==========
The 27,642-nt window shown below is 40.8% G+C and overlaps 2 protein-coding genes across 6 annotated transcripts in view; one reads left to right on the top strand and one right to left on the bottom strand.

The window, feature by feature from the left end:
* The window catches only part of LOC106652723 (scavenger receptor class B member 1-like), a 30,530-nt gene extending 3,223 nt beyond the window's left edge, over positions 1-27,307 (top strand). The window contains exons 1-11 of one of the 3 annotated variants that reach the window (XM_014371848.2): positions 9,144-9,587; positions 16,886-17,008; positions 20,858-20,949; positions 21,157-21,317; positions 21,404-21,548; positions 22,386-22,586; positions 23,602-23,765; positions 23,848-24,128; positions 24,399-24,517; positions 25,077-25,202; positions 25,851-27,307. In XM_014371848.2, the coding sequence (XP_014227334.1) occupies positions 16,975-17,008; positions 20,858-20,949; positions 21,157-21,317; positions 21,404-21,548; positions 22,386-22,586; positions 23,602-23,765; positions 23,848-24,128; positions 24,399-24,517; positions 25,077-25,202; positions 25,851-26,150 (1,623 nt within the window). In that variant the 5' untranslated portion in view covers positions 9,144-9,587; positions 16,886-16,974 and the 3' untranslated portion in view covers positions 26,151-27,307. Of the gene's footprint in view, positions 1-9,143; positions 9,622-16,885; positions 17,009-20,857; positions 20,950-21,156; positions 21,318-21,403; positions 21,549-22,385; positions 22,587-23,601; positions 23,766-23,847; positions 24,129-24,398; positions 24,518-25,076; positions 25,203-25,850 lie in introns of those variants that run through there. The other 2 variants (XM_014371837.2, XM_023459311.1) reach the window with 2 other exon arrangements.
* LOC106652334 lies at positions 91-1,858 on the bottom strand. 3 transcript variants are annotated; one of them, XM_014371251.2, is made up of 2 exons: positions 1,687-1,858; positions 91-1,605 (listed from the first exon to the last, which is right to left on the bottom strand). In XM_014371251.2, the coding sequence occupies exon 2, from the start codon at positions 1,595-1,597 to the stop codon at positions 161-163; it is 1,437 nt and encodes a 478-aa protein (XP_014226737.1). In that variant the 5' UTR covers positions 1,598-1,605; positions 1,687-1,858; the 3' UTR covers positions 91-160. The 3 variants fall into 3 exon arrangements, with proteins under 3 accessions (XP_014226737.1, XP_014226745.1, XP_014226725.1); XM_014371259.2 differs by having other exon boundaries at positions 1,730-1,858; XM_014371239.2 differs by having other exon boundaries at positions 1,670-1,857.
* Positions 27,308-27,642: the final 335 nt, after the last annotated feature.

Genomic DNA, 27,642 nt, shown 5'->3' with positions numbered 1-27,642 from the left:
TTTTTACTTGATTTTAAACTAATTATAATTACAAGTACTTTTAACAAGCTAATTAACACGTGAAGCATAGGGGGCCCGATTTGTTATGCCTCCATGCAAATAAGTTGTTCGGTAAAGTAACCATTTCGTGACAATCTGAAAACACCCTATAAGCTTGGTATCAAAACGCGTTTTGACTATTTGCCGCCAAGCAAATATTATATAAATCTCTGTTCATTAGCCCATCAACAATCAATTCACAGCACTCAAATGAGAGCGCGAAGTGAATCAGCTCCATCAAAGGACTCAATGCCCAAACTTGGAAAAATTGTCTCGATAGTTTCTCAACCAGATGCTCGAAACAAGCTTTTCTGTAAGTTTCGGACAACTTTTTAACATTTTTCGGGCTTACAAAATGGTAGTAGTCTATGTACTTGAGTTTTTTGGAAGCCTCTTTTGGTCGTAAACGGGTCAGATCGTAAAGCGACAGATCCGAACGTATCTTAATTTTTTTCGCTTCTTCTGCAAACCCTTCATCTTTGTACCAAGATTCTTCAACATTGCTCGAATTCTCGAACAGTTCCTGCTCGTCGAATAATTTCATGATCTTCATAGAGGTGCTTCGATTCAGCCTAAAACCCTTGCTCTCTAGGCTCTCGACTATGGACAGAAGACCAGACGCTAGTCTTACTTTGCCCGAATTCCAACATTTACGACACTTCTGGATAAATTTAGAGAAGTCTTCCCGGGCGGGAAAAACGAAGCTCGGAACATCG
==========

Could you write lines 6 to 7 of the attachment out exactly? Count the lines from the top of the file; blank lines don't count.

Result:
Genomic DNA, 27,642 nt, shown 5'->3' with positions numbered 1-27,642 from the left:
TTTTTACTTGATTTTAAACTAATTATAATTACAAGTACTTTTAACAAGCTAATTAACACGTGAAGCATAGGGGGCCCGATTTGTTATGCCTCCATGCAAATAAGTTGTTCGGTAAAGTAACCATTTCGTGACAATCTGAAAACACCCTATAAGCTTGGTATCAAAACGCGTTTTGACTATTTGCCGCCAAGCAAATATTATATAAATCTCTGTTCATTAGCCCATCAACAATCAATTCACAGCACTCAAATGAGAGCGCGAAGTGAATCAGCTCCATCAAAGGACTCAATGCCCAAACTTGGAAAAATTGTCTCGATAGTTTCTCAACCAGATGCTCGAAACAAGCTTTTCTGTAAGTTTCGGACAACTTTTTAACATTTTTCGGGCTTACAAAATGGTAGTAGTCTATGTACTTGAGTTTTTTGGAAGCCTCTTTTGGTCGTAAACGGGTCAGATCGTAAAGCGACAGATCCGAACGTATCTTAATTTTTTTCGCTTCTTCTGCAAACCCTTCATCTTTGTACCAAGATTCTTCAACATTGCTCGAATTCTCGAACAGTTCCTGCTCGTCGAATAATTTCATGATCTTCATAGAGGTGCTTCGATTCAGCCTAAAACCCTTGCTCTCTAGGCTCTCGACTATGGACAGAAGACCAGACGCTAGTCTTACTTTGCCCGAATTCCAACATTTACGACACTTCTGGATAAATTTAGAGAAGTCTTCCCGGGCGGGAAAAACGAAGCTCGGAACATCG